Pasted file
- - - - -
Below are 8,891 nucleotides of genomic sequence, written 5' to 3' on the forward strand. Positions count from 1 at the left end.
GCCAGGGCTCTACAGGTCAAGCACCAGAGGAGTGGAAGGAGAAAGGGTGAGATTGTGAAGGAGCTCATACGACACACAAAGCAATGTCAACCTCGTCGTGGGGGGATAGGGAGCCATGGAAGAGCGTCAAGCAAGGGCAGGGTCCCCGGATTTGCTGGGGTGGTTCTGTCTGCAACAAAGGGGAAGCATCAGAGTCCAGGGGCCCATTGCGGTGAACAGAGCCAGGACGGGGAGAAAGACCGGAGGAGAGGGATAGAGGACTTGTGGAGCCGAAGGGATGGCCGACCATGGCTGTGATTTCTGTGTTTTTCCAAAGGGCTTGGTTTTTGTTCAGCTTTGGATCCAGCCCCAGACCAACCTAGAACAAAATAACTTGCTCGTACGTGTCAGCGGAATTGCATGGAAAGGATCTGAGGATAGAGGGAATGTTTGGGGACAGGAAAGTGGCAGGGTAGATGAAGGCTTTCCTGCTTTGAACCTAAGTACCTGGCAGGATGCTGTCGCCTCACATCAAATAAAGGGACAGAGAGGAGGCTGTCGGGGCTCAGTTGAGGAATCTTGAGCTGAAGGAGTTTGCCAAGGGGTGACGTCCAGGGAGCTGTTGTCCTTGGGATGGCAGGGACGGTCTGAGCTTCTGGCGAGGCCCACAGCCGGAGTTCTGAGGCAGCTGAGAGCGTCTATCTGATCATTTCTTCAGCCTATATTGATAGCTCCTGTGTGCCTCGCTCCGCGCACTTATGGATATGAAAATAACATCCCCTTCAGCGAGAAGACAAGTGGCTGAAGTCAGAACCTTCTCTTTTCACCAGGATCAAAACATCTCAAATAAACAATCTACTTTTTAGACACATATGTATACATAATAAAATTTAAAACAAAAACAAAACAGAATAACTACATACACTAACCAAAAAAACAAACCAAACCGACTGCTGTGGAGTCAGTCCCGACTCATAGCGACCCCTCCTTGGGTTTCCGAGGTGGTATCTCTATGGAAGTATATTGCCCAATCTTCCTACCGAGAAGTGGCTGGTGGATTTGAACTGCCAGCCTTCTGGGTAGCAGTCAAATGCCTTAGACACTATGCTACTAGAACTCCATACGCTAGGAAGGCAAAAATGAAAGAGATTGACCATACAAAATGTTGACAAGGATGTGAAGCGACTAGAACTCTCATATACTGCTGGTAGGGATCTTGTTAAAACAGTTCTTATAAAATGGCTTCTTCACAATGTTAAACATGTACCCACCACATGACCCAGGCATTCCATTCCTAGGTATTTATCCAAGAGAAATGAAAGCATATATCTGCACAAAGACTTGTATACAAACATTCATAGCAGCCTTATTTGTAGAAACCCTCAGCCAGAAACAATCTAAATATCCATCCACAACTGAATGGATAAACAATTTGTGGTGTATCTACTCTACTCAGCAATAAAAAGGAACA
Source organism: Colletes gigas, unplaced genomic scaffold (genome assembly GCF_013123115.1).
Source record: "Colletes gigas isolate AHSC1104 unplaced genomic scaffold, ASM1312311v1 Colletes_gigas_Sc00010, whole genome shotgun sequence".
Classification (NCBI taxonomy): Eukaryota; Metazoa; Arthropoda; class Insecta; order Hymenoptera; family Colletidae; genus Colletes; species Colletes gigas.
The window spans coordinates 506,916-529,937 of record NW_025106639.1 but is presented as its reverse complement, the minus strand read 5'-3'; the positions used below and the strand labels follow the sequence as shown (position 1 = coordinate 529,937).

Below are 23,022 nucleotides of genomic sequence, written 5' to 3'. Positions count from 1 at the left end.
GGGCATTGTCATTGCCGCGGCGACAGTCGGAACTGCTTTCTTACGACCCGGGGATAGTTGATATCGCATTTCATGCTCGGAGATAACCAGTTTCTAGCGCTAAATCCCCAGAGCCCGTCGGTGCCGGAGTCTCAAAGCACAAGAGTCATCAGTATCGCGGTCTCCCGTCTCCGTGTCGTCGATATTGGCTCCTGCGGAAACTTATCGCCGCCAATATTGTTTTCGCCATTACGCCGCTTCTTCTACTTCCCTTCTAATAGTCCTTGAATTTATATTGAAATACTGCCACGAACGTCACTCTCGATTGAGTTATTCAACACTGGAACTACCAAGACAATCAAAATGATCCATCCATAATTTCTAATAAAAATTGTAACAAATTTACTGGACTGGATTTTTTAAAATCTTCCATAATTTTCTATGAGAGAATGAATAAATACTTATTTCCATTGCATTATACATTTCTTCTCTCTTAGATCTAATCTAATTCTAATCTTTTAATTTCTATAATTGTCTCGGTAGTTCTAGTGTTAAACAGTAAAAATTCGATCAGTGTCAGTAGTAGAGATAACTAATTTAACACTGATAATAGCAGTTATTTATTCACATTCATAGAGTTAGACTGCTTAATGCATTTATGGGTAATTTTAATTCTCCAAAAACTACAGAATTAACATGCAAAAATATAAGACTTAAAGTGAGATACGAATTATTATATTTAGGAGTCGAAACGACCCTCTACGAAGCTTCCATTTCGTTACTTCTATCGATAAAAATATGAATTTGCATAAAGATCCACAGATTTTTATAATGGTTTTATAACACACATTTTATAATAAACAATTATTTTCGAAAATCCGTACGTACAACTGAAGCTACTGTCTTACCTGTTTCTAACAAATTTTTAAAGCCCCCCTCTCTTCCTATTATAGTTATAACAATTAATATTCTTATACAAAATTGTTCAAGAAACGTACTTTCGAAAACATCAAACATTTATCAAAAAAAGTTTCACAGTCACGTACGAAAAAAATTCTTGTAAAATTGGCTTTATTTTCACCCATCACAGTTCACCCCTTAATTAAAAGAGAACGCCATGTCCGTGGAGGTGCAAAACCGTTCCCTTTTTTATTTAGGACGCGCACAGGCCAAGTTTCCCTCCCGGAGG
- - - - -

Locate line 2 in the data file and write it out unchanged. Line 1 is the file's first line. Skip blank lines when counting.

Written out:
GCCAGGGCTCTACAGGTCAAGCACCAGAGGAGTGGAAGGAGAAAGGGTGAGATTGTGAAGGAGCTCATACGACACACAAAGCAATGTCAACCTCGTCGTGGGGGGATAGGGAGCCATGGAAGAGCGTCAAGCAAGGGCAGGGTCCCCGGATTTGCTGGGGTGGTTCTGTCTGCAACAAAGGGGAAGCATCAGAGTCCAGGGGCCCATTGCGGTGAACAGAGCCAGGACGGGGAGAAAGACCGGAGGAGAGGGATAGAGGACTTGTGGAGCCGAAGGGATGGCCGACCATGGCTGTGATTTCTGTGTTTTTCCAAAGGGCTTGGTTTTTGTTCAGCTTTGGATCCAGCCCCAGACCAACCTAGAACAAAATAACTTGCTCGTACGTGTCAGCGGAATTGCATGGAAAGGATCTGAGGATAGAGGGAATGTTTGGGGACAGGAAAGTGGCAGGGTAGATGAAGGCTTTCCTGCTTTGAACCTAAGTACCTGGCAGGATGCTGTCGCCTCACATCAAATAAAGGGACAGAGAGGAGGCTGTCGGGGCTCAGTTGAGGAATCTTGAGCTGAAGGAGTTTGCCAAGGGGTGACGTCCAGGGAGCTGTTGTCCTTGGGATGGCAGGGACGGTCTGAGCTTCTGGCGAGGCCCACAGCCGGAGTTCTGAGGCAGCTGAGAGCGTCTATCTGATCATTTCTTCAGCCTATATTGATAGCTCCTGTGTGCCTCGCTCCGCGCACTTATGGATATGAAAATAACATCCCCTTCAGCGAGAAGACAAGTGGCTGAAGTCAGAACCTTCTCTTTTCACCAGGATCAAAACATCTCAAATAAACAATCTACTTTTTAGACACATATGTATACATAATAAAATTTAAAACAAAAACAAAACAGAATAACTACATACACTAACCAAAAAAACAAACCAAACCGACTGCTGTGGAGTCAGTCCCGACTCATAGCGACCCCTCCTTGGGTTTCCGAGGTGGTATCTCTATGGAAGTATATTGCCCAATCTTCCTACCGAGAAGTGGCTGGTGGATTTGAACTGCCAGCCTTCTGGGTAGCAGTCAAATGCCTTAGACACTATGCTACTAGAACTCCATACGCTAGGAAGGCAAAAATGAAAGAGATTGACCATACAAAATGTTGACAAGGATGTGAAGCGACTAGAACTCTCATATACTGCTGGTAGGGATCTTGTTAAAACAGTTCTTATAAAATGGCTTCTTCACAATGTTAAACATGTACCCACCACATGACCCAGGCATTCCATTCCTAGGTATTTATCCAAGAGAAATGAAAGCATATATCTGCACAAAGACTTGTATACAAACATTCATAGCAGCCTTATTTGTAGAAACCCTCAGCCAGAAACAATCTAAATATCCATCCACAACTGAATGGATAAACAATTTGTGGTGTATCTACTCTACTCAGCAATAAAAAGGAACA